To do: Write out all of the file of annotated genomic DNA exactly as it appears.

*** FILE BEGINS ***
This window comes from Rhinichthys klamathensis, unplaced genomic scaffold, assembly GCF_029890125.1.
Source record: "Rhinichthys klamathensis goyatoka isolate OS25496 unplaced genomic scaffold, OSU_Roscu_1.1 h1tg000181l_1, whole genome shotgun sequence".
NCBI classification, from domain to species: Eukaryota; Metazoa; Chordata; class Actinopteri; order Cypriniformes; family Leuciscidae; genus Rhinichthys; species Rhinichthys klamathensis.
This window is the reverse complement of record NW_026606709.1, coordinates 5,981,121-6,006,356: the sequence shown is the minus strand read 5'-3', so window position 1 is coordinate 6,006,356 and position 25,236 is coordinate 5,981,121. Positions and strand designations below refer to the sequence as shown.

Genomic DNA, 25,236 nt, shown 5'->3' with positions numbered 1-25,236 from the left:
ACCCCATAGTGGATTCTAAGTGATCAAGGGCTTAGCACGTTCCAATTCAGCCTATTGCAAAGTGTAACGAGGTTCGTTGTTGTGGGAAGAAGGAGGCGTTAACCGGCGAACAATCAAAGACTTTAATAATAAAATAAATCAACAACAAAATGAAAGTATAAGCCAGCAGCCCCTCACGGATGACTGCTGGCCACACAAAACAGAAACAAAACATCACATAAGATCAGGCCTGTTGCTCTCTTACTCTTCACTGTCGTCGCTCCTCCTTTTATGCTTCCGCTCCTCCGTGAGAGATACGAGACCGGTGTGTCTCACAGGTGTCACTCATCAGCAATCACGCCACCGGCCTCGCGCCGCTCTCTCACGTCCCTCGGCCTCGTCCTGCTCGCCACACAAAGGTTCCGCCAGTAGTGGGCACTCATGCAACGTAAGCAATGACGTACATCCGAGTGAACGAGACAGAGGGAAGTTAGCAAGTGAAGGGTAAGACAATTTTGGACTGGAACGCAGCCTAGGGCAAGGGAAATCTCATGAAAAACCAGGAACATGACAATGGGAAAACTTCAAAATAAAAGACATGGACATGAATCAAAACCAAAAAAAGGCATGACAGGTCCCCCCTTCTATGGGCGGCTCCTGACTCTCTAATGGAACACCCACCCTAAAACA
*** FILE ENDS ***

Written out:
This window comes from Rhinichthys klamathensis, unplaced genomic scaffold, assembly GCF_029890125.1.
Source record: "Rhinichthys klamathensis goyatoka isolate OS25496 unplaced genomic scaffold, OSU_Roscu_1.1 h1tg000181l_1, whole genome shotgun sequence".
NCBI classification, from domain to species: Eukaryota; Metazoa; Chordata; class Actinopteri; order Cypriniformes; family Leuciscidae; genus Rhinichthys; species Rhinichthys klamathensis.
This window is the reverse complement of record NW_026606709.1, coordinates 5,981,121-6,006,356: the sequence shown is the minus strand read 5'-3', so window position 1 is coordinate 6,006,356 and position 25,236 is coordinate 5,981,121. Positions and strand designations below refer to the sequence as shown.

Genomic DNA, 25,236 nt, shown 5'->3' with positions numbered 1-25,236 from the left:
ACCCCATAGTGGATTCTAAGTGATCAAGGGCTTAGCACGTTCCAATTCAGCCTATTGCAAAGTGTAACGAGGTTCGTTGTTGTGGGAAGAAGGAGGCGTTAACCGGCGAACAATCAAAGACTTTAATAATAAAATAAATCAACAACAAAATGAAAGTATAAGCCAGCAGCCCCTCACGGATGACTGCTGGCCACACAAAACAGAAACAAAACATCACATAAGATCAGGCCTGTTGCTCTCTTACTCTTCACTGTCGTCGCTCCTCCTTTTATGCTTCCGCTCCTCCGTGAGAGATACGAGACCGGTGTGTCTCACAGGTGTCACTCATCAGCAATCACGCCACCGGCCTCGCGCCGCTCTCTCACGTCCCTCGGCCTCGTCCTGCTCGCCACACAAAGGTTCCGCCAGTAGTGGGCACTCATGCAACGTAAGCAATGACGTACATCCGAGTGAACGAGACAGAGGGAAGTTAGCAAGTGAAGGGTAAGACAATTTTGGACTGGAACGCAGCCTAGGGCAAGGGAAATCTCATGAAAAACCAGGAACATGACAATGGGAAAACTTCAAAATAAAAGACATGGACATGAATCAAAACCAAAAAAAGGCATGACAGGTCCCCCCTTCTATGGGCGGCTCCTGACTCTCTAATGGAACACCCACCCTAAAACA